So many of us have been so lucky and known nothing but freedom.

But that is changing. And as we fight for our freedoms, if we fight for our freedoms, it will teach us to empathize with those who have always had to fight; and we will fight for them, too.

But we will need singers who sing the truth, and that truth can be full of melody and joy, that truth can even be sexy, but it can no longer be made of bandanas and slogans and held together by willful blindness. We will be at war, we will be fighting for real freedoms, not just for the freedom to piss off our parents.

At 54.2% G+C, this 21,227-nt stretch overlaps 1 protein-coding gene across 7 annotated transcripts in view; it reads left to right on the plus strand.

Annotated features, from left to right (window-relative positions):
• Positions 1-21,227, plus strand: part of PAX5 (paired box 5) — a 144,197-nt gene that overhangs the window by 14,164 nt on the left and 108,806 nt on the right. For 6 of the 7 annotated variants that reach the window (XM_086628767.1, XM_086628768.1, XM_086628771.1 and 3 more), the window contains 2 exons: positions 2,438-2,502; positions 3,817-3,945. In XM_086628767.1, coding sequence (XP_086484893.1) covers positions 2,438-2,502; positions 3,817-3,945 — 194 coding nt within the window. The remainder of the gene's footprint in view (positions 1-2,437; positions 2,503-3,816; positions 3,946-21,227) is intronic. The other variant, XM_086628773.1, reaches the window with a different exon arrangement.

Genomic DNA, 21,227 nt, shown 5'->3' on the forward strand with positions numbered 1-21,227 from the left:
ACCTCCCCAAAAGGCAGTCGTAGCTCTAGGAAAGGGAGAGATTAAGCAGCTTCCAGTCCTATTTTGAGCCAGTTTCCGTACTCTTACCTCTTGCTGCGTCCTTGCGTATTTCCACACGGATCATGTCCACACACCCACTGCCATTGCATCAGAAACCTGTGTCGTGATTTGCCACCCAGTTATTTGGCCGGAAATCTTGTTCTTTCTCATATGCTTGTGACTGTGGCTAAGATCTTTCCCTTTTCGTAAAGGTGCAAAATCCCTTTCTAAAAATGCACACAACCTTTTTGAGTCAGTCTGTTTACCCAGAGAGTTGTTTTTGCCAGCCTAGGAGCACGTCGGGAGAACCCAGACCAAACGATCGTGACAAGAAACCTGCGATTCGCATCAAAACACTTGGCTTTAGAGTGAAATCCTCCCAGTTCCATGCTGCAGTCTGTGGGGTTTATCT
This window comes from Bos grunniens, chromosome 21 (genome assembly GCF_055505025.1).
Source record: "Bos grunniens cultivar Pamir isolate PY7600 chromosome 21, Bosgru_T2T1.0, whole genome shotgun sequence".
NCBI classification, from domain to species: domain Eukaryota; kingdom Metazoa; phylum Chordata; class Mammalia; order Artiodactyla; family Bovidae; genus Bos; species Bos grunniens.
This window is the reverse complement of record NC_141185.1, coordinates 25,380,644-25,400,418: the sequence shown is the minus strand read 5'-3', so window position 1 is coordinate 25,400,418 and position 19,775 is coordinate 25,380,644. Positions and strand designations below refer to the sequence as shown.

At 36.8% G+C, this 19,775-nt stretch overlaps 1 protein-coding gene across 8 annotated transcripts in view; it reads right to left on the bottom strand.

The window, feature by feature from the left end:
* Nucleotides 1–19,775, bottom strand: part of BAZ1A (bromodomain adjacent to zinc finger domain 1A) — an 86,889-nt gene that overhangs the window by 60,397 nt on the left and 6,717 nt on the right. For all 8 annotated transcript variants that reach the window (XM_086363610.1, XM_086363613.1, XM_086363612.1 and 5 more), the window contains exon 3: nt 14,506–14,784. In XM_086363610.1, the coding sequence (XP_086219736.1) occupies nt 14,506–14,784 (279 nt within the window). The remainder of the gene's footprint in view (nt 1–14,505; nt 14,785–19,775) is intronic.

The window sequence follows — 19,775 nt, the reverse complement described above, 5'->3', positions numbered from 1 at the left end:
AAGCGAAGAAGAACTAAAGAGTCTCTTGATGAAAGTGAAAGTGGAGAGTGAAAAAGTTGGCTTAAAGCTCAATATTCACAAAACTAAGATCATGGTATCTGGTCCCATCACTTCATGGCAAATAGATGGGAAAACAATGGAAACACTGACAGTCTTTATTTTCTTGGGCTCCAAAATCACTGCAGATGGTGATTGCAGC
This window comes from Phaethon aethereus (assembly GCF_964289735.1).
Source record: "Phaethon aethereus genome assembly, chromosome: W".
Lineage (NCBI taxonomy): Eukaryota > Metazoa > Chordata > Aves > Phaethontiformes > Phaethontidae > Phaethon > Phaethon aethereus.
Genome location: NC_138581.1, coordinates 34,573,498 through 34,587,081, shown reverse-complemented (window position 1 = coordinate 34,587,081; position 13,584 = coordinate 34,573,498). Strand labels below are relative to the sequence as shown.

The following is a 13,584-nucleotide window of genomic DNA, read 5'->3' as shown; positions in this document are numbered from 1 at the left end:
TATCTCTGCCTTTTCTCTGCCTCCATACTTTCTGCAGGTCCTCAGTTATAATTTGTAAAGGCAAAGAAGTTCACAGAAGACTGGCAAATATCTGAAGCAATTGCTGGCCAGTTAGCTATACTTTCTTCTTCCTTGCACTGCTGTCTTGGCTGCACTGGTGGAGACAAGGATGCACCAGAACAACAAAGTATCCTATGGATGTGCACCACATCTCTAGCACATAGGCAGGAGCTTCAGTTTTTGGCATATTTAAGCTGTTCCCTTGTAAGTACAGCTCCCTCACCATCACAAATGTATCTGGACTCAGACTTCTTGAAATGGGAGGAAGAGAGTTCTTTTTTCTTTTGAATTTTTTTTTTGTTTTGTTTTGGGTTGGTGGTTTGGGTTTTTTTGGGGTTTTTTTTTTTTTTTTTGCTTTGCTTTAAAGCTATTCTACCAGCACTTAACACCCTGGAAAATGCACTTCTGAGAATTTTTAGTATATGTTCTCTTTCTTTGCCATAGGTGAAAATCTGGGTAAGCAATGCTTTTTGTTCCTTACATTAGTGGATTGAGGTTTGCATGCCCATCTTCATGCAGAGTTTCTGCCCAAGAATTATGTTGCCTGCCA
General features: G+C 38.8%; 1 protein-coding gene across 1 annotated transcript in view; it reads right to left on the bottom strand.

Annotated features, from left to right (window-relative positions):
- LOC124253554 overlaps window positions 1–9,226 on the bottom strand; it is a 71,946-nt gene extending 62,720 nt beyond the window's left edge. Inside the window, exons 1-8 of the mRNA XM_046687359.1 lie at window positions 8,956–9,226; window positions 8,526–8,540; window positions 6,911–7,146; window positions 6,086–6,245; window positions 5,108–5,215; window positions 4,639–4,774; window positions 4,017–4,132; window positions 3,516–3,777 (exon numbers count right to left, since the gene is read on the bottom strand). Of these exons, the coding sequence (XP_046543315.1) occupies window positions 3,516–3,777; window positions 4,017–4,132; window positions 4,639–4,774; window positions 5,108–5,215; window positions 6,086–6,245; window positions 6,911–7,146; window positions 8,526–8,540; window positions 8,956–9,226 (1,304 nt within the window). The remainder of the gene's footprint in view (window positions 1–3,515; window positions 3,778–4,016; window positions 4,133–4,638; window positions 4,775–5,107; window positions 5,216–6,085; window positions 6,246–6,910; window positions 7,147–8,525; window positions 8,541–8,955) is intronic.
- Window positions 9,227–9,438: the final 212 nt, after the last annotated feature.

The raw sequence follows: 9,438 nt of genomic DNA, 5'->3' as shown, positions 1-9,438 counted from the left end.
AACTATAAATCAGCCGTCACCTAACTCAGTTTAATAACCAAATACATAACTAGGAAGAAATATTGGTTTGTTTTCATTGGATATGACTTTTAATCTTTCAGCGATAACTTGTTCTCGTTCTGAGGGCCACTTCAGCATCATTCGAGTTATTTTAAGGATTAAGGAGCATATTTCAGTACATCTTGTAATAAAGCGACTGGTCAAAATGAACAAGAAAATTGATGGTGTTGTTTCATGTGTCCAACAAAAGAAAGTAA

For John Robb, Paul Sanchez, Matthew Goodman, and Mick Hargreaves, all of whom remind us of these words by Phil Ochs: “Even though you can’t expect to defeat the absurdity of the world, you must make that attempt. That’s morality, that’s religion. That’s art. That’s life.”